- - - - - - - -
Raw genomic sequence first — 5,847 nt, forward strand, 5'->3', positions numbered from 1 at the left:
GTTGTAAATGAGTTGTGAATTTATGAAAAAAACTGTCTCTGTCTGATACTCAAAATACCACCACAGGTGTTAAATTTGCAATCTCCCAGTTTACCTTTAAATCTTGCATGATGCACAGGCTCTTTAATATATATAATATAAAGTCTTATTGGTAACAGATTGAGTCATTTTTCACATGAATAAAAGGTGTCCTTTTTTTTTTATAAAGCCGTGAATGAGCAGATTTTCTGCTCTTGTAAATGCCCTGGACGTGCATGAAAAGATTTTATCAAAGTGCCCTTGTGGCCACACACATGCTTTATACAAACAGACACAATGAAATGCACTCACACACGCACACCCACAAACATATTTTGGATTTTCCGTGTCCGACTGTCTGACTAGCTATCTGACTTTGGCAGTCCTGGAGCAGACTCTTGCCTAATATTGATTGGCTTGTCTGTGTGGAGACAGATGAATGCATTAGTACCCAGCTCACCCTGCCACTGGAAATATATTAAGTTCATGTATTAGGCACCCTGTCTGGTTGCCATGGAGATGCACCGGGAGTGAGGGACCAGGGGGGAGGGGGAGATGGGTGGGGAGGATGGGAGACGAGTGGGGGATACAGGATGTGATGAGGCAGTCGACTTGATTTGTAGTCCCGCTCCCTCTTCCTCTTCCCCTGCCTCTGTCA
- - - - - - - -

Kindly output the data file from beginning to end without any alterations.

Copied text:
Raw genomic sequence first — 5,847 nt, forward strand, 5'->3', positions numbered from 1 at the left:
GTTGTAAATGAGTTGTGAATTTATGAAAAAAACTGTCTCTGTCTGATACTCAAAATACCACCACAGGTGTTAAATTTGCAATCTCCCAGTTTACCTTTAAATCTTGCATGATGCACAGGCTCTTTAATATATATAATATAAAGTCTTATTGGTAACAGATTGAGTCATTTTTCACATGAATAAAAGGTGTCCTTTTTTTTTTATAAAGCCGTGAATGAGCAGATTTTCTGCTCTTGTAAATGCCCTGGACGTGCATGAAAAGATTTTATCAAAGTGCCCTTGTGGCCACACACATGCTTTATACAAACAGACACAATGAAATGCACTCACACACGCACACCCACAAACATATTTTGGATTTTCCGTGTCCGACTGTCTGACTAGCTATCTGACTTTGGCAGTCCTGGAGCAGACTCTTGCCTAATATTGATTGGCTTGTCTGTGTGGAGACAGATGAATGCATTAGTACCCAGCTCACCCTGCCACTGGAAATATATTAAGTTCATGTATTAGGCACCCTGTCTGGTTGCCATGGAGATGCACCGGGAGTGAGGGACCAGGGGGGAGGGGGAGATGGGTGGGGAGGATGGGAGACGAGTGGGGGATACAGGATGTGATGAGGCAGTCGACTTGATTTGTAGTCCCGCTCCCTCTTCCTCTTCCCCTGCCTCTGTCA